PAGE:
In the March-April 2014 issue of BYO, Josh Weikert wrote a great story about brewing with induction heat. I have to admit, after reading the piece that even I am considering an apartment-sized setup. When I first read Josh's manuscript, I got to the section that said, "If these limitations give you a moment of pause and you're not willing to take the leap completely, that's perfectly understandable. However, let me suggest that the only thing cooler than having a homebrewery . . . is having two homebreweries! Imagine it: a production system out in the shed, cranking out large batches of proven recipes for three seasons, and a smaller 2.5-gallon (9.4-L) pilot system for when the north winds start to blow, with you tinkering away in front of a roaring fire and perfecting the next season's beers. For about $200, you can add an induction-powered secondary or pilot system to your brewing capabilities." I thought to myself, "A 1 or 2-gallon induction setup is something I could definitely commit to in my little, ancient apartment."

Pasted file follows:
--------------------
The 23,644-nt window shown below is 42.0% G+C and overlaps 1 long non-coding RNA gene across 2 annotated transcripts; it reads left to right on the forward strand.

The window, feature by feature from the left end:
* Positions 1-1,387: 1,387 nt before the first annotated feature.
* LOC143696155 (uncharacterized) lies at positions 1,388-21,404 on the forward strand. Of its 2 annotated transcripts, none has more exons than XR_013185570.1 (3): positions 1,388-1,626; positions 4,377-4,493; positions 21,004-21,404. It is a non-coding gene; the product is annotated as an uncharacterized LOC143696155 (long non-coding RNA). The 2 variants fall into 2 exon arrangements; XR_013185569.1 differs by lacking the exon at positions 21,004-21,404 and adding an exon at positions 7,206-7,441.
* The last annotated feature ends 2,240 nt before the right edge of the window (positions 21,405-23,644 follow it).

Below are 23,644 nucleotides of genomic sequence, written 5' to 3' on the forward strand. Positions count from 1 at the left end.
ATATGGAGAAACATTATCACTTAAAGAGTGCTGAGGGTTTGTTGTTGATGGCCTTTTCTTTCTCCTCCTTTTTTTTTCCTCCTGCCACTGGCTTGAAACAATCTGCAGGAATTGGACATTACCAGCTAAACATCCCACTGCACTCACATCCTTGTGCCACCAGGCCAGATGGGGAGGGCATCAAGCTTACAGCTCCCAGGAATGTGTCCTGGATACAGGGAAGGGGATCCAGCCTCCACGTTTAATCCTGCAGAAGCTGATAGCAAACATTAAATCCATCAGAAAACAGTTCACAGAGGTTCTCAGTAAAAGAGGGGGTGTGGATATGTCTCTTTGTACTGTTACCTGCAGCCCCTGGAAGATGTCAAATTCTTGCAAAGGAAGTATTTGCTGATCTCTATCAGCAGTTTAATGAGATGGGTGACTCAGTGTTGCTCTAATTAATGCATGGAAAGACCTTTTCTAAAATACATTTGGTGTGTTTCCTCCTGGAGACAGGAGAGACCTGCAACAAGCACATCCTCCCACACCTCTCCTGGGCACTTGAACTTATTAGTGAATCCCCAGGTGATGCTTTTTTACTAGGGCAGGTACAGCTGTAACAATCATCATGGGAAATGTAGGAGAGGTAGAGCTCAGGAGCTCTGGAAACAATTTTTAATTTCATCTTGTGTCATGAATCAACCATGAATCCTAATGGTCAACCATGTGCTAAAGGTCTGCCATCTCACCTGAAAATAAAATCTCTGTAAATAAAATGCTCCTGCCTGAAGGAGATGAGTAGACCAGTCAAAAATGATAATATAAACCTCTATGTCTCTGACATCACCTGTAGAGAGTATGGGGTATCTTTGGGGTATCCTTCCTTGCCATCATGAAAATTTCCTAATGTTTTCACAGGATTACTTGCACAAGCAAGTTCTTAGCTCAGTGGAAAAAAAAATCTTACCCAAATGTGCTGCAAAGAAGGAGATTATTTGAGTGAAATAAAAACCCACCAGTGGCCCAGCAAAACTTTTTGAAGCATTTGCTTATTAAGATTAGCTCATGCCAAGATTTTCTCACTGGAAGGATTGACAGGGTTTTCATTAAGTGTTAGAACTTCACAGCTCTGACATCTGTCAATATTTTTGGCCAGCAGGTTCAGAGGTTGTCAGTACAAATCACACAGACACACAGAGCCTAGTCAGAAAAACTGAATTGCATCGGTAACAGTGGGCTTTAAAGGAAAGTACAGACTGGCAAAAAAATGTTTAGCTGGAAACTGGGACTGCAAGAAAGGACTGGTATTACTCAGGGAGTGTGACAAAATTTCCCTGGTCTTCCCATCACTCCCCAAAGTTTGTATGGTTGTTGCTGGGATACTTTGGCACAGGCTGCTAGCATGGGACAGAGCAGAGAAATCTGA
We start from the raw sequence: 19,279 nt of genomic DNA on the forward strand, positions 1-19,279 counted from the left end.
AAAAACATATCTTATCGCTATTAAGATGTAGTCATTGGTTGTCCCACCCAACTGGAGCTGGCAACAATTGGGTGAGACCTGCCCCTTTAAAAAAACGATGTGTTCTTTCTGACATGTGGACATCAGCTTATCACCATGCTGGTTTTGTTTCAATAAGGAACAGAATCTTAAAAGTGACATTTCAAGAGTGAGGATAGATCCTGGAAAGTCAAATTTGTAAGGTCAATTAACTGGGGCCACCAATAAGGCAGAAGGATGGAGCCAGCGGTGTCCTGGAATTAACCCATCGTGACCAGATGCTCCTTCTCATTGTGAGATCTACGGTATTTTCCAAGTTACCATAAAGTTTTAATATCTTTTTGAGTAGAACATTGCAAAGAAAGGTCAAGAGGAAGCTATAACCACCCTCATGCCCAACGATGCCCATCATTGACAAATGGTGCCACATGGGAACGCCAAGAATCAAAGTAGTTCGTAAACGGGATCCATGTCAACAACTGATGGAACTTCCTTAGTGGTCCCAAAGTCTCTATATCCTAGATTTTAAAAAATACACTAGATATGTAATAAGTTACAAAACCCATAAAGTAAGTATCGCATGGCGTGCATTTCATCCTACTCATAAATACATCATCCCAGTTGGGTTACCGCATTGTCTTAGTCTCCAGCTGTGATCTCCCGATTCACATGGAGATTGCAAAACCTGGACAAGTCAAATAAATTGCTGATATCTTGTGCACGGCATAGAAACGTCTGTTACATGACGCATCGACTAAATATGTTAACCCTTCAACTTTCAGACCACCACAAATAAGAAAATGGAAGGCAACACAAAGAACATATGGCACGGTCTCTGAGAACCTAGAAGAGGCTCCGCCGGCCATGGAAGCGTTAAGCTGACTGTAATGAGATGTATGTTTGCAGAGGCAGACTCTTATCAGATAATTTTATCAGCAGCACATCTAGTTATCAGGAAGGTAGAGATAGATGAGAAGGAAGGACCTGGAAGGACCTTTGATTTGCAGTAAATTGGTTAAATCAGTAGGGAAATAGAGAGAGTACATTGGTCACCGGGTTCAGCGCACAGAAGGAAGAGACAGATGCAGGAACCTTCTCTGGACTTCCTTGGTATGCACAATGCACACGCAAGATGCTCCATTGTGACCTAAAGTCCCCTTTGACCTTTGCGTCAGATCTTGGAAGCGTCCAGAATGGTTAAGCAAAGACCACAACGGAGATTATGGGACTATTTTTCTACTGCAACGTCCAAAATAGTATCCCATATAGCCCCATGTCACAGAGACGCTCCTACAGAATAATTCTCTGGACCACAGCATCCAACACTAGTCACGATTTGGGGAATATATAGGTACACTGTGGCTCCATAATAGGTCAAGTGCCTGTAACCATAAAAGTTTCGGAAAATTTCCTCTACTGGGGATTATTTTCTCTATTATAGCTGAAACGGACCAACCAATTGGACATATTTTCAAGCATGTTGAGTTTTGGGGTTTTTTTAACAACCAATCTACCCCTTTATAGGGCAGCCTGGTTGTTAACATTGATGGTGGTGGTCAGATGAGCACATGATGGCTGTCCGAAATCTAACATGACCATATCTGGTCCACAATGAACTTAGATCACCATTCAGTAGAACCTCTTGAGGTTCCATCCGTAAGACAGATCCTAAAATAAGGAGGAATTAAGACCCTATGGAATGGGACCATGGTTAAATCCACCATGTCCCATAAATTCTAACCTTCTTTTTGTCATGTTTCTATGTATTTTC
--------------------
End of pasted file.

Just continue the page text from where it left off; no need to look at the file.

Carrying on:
Apparently I wasn't the only one interested in the flexibility that induction brewing could provide as Josh's story generated quite a bit of reader mail. He even heard from a reader from Poland who translated the piece into Polish to share with his homebrew club! Normally we run most of our feedback in the "Mail" department of the magazine, but I could only fit a few letters into the next issue of BYO. There were lots of other good questions for Josh, though, so I thought I'd share the rest (look for the first three letters in the "Mail" department of the May-June 2014 issue). Hopefully he answers some of yours in the process, but if not, drop him an email at josh.weikert @ gmail.com.
I am designing a brew kitchen in the basement. It's completely unfinished, so I've got a lot of flexibility of what I can do, but not a ton of space. I've got about 7.5' x 5' of space – basically the size of a small bathroom. I think I want to go electric. The ventilation requirements on gas/propane made my head spin. I really like the induction model because it basically allows me to use my existing pot/kettles without modification. I think I can swing a 240-V model, but does that mean I will need two of them? One for HLT and the other for the boil kettle? Is there a way I could get away with one "large" induction surface? I did some research on-line, but for the size of a brew kettle (7 gallons), it didn't look like there was anything powerful enough that was also large enough to fit two kettles. The "affordable" 240-V units were all single burners – like this one – which is also rated at 20 amps, so I think I would need to two circuits for two units. Am I on the right track in my thinking?
- Stephen Reed